For the low and lovely price of $14.99 you can purchase the beginning of a series that is still going strong after thirty years. Head over to comiXology today and find out why readers, creators and retailers all over are mohawked-head over booted heels for Love and Rockets.
"The Love and Rockets Vol. 1 reprints may be my favorite publishing project of the last five years, and there are a lot of fine projects going on... the smaller, bargain-priced volumes [are] the perfect vehicle for that material, the best comics series of all time." – Tom Spurgeon, The Comics Reporter
"I've never seen anything else in comics — I guess there might be something in literature — but in comics there's never been anybody that's touched what the Hernandez brothers have." – Robert Crumb
"An addictive soap opera, replete with humor and heart." – The Washington Post
The newest hazelnuttiest spread of Online Commentaries & Diversions:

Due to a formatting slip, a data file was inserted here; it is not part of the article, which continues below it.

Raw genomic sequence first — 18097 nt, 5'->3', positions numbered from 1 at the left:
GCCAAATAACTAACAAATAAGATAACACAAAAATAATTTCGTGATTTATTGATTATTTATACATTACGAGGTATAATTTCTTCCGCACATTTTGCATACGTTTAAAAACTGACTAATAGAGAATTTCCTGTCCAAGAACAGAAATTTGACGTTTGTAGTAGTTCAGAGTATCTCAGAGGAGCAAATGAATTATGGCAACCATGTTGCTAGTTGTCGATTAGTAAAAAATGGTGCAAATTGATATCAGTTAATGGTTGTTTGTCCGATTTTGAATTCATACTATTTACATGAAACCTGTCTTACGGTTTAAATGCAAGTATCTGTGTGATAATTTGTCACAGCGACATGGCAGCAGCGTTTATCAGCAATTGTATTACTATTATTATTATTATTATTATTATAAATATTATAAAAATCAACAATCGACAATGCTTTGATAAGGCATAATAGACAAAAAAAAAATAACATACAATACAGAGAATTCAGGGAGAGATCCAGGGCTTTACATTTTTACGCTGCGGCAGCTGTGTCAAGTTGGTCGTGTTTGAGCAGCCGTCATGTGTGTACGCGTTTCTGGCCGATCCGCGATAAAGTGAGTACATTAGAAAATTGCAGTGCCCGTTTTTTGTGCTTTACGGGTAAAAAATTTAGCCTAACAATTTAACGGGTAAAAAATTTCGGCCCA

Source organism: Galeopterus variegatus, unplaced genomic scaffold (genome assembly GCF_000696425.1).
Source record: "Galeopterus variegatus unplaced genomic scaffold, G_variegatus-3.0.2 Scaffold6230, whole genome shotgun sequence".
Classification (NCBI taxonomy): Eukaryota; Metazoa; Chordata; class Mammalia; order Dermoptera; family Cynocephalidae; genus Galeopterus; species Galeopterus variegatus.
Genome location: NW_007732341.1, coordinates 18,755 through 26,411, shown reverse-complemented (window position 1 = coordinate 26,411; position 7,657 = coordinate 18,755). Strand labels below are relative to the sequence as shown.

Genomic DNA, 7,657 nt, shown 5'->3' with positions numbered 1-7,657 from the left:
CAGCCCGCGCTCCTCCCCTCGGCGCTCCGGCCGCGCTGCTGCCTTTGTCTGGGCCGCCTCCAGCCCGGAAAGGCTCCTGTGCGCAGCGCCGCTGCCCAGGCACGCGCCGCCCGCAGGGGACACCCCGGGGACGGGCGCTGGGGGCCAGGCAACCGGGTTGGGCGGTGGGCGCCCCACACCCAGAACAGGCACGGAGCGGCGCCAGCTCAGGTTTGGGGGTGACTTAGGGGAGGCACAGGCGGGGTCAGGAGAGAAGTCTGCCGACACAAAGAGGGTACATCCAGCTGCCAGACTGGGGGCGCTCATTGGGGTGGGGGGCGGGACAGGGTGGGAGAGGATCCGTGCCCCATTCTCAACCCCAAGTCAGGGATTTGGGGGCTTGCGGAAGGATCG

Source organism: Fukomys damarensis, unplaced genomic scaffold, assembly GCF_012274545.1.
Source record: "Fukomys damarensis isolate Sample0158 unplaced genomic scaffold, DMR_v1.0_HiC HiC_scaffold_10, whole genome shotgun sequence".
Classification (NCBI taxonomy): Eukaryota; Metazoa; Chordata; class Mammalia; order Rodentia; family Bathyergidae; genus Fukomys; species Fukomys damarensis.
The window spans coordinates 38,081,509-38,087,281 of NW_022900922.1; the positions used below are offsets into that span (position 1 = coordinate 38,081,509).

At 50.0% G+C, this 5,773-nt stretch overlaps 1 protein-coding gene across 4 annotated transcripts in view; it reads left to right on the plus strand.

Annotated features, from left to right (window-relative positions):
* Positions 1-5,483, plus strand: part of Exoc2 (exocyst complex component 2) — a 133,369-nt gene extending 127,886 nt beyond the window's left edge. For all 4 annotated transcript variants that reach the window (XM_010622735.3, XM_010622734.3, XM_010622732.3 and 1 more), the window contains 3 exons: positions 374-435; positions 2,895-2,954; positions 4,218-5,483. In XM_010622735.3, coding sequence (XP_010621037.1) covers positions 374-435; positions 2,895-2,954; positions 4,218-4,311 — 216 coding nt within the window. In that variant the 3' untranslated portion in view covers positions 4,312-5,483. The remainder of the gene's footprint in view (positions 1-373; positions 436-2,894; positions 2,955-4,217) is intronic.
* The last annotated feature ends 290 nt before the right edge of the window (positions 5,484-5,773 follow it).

• Interview: Publishers Weekly and James Romberger stop Gary Panter during his busy drawing and teaching schedule to ask him questions about Dal Tokyo. Panter is quoted, "Being that this intends to be an experimental approach to comic making and drawing, like the Jimbo in Purgatory book, I don't expect the reader to get a normal story experience or the satisfaction that comes from skillful story traditional development. I hope the reader will get something else that they never got from a comic before: evidence of an investigation into the ways and means of cartooning and maybe a dizzy feeling."